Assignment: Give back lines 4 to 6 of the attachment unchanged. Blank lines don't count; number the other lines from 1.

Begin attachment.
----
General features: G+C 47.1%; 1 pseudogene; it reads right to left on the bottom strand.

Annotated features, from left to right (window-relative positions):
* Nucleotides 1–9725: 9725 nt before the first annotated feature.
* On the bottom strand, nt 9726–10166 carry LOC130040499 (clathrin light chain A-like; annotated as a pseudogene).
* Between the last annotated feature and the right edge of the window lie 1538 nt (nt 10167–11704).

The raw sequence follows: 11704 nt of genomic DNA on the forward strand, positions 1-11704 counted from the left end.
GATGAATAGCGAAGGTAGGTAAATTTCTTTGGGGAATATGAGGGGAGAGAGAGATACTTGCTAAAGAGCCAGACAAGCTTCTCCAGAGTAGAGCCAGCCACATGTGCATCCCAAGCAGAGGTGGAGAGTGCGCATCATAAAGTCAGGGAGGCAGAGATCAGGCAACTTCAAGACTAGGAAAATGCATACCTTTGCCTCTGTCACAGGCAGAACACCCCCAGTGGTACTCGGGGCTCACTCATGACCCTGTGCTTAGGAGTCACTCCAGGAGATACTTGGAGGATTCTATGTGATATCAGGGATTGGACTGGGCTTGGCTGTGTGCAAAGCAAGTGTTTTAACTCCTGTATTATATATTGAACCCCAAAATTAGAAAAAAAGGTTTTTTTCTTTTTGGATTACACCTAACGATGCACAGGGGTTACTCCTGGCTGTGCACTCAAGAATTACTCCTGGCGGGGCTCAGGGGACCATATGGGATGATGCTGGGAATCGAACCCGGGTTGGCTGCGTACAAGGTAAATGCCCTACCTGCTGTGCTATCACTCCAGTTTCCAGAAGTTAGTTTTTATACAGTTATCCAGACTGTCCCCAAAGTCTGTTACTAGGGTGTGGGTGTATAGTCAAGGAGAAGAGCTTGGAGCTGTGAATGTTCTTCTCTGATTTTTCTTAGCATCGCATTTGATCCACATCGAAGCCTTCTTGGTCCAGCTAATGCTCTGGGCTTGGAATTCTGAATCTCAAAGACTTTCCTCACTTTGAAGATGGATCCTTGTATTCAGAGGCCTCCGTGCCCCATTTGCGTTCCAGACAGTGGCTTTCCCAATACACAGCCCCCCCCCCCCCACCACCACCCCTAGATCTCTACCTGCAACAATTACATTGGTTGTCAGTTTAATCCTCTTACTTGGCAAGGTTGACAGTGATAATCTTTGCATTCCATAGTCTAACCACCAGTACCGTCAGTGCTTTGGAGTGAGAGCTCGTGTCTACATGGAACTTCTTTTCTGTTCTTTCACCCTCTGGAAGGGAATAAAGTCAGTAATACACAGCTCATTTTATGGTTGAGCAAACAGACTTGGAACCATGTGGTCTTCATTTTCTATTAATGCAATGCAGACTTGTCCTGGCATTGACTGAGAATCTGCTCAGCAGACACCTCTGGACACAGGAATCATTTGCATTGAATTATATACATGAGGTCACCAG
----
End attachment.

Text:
* On the bottom strand, nt 9726–10166 carry LOC130040499 (clathrin light chain A-like; annotated as a pseudogene).
* Between the last annotated feature and the right edge of the window lie 1538 nt (nt 10167–11704).

The raw sequence follows: 11704 nt of genomic DNA on the forward strand, positions 1-11704 counted from the left end.